As cute as your new puppy is, he can be equally annoying at night. Puppies who are full of energy brush off sleep and instead bark, whine and run through the house like madmen. Crate training and a little bit of exercise and comfort go a long way to reclaiming your regular sleeping schedule.
Sap the energy from your pup by playing with him throughout the day. Puppies tend to play for 30 minutes or an hour, lose all their energy and then refill after a nap. If they don't have a way to release some energy before bedtime, they're going to cause you to count barks instead of sheep. Fetch, mad running through the house and short walks will help your pup's head meet his pillow at night.
Let the little guy out immediately before bedtime. Try as they might, puppies can only hold it for a few hours. Letting him out before going to bed prevents your pup from whining and crying to go out, or, in the case of puppies that are not house trained, from having an accident. If your puppy wakes you up in the middle of the night, he probably needs to go out again.
Schedule his last meal for about three hours before he goes to bed. There's no reason for him to be scarfing down kibbles right before he lies down for the night.
Crate train him immediately. Crate training provides a den for your puppy. He'll hate the crate at first, but soon learn to love it, feel safe in it and seek it out when he's tired. When training him in the crate, never show him attention until he stops whining, and train him only twice or three times a day for a maximum of one hour each time. Keep the crate in your room when you sleep to help your puppy better relax.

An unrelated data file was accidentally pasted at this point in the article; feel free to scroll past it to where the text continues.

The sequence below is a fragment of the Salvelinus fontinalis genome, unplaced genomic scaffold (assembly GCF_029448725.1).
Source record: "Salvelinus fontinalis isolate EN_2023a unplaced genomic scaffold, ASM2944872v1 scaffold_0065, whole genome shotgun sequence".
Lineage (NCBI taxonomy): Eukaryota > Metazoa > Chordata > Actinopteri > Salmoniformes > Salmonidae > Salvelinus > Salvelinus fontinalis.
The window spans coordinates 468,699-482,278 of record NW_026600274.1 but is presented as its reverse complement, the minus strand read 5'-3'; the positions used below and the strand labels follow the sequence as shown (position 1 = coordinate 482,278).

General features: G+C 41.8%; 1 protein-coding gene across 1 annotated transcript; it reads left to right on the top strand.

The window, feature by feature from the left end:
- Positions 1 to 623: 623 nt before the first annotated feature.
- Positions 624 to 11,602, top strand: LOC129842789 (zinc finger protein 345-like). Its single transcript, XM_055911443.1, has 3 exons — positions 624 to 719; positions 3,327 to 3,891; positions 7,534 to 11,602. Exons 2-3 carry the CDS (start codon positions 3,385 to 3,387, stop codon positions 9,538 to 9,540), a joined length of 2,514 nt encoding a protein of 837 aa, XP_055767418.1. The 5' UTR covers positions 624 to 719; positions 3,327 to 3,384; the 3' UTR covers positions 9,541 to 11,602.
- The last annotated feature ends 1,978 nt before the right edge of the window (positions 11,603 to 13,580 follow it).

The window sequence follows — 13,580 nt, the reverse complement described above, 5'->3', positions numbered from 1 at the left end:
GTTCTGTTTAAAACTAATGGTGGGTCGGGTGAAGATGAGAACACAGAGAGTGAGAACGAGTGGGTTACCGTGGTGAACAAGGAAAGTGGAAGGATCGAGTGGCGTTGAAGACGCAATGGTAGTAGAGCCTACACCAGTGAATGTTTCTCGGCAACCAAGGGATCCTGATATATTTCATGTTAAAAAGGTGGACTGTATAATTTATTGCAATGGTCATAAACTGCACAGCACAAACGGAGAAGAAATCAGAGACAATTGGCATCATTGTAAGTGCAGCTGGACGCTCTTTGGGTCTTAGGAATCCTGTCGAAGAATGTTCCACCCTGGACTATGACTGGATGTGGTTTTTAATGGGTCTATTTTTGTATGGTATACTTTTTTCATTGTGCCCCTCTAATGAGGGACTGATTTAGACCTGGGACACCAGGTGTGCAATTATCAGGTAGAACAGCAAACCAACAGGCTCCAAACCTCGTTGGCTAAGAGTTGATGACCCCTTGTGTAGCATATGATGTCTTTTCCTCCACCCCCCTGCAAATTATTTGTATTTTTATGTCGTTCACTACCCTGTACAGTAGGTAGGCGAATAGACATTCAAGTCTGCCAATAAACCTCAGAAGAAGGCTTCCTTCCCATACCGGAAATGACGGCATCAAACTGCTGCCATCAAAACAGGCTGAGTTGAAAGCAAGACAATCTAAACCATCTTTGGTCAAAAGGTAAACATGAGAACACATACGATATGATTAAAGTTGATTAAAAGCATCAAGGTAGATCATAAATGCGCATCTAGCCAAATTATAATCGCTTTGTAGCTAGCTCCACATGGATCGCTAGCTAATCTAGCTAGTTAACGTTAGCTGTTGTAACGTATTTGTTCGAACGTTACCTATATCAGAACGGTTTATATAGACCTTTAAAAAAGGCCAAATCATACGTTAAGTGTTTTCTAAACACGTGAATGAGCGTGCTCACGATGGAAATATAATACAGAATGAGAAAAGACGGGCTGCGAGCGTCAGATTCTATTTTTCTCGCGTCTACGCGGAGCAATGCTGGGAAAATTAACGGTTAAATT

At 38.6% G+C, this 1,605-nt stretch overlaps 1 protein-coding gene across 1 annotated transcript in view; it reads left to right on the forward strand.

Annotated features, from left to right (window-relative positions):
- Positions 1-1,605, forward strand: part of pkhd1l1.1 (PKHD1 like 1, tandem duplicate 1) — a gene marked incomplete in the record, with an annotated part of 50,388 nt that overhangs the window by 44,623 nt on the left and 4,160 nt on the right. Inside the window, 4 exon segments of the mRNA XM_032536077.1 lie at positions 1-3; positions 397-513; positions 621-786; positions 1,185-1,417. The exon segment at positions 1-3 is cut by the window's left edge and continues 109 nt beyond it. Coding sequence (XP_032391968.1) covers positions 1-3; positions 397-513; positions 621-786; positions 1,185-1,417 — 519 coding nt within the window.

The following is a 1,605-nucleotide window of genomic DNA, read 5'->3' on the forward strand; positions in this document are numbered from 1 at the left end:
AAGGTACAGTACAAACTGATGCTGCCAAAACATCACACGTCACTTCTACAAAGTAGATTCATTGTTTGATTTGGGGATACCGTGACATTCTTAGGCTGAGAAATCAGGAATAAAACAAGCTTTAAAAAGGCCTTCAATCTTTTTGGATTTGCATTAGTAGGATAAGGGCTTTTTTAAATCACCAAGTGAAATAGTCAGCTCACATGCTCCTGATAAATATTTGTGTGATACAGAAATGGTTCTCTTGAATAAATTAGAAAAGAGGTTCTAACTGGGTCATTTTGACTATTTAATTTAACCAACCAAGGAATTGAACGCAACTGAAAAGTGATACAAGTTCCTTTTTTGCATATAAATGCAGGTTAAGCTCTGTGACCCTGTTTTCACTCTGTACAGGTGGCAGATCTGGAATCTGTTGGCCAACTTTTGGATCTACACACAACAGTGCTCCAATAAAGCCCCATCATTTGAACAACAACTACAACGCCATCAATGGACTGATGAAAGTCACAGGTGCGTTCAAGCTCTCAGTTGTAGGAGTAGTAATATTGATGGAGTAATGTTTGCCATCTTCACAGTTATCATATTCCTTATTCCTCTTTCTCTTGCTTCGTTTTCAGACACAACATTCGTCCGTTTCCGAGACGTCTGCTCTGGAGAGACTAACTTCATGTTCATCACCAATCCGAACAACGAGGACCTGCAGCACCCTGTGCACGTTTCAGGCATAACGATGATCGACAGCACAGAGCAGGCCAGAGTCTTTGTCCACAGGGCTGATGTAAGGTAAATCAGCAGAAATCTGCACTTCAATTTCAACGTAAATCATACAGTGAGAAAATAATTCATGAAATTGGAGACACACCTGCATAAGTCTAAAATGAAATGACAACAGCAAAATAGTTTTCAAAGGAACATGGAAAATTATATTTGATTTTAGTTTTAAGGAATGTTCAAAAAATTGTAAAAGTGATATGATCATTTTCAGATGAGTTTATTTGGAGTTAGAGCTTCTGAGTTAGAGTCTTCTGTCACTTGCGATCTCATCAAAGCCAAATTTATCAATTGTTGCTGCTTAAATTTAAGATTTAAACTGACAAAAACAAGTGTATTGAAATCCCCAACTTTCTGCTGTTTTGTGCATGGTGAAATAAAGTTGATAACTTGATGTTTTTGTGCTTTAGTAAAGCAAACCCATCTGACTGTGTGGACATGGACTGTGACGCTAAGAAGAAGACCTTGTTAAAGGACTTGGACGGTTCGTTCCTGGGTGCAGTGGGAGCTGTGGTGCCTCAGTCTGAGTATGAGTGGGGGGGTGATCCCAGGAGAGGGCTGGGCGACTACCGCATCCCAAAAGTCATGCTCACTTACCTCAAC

Make his crate comfortable. Place a dog bed inside or cover the bottom with a blanket. Block out the light and make him feel safe by tossing a sheet over the crate. Puppies can and will sleep on just about anything, but soft surfaces are always more inviting.
Make minimal noise. Puppies hate distractions when they're trying to sleep as much as you do. When it's bedtime, don't create a commotion or talk loudly. The less noise that's made, the more likely it is that your pup will remain sleeping, rather than jumping up and checking out what's going on.
Items you will need
- Dog bed
- Old blanket or sheet
- Placing a non-squeaking toy in his crate can help keep your pup busy if he's too keyed up to sleep. Give him only safe toys that he cannot break into pieces while you're sleeping.
- Avoid disrupting his naps during the day. Puppies need plenty of sleep. If they don't take regular naps, they can become moody like a child, leading to mouthing and biting.
- Never yell at or discipline your puppy for throwing a fit when it's time to sleep. Regardless of what steps you take, the first few nights will likely be rough. After your puppy adjusts to your house and his new surroundings, he'll relax easier.
- Never give in to your pup's barking and whining. Unless he needs to go out in the middle of the night, ignore him. If you comfort him—or worse, put him in bed with you—you're telling him that all he needs to do is belt out a few cries and you'll come save him.
- Washington State University College of Veterinary Medicine: Newsletter of the Community Practice Service Spring 2010 [PDF]
- Ohio State University College of Veterinary Medicine: Crate Training
- University of California School of Veterinary Medicine: Crate Training Your Puppy [PDF]
- Ranchel Coastal Humane Society: Puppy Biting 101 [PDF]
- sleeping puppy image by Edsweb from Fotolia.com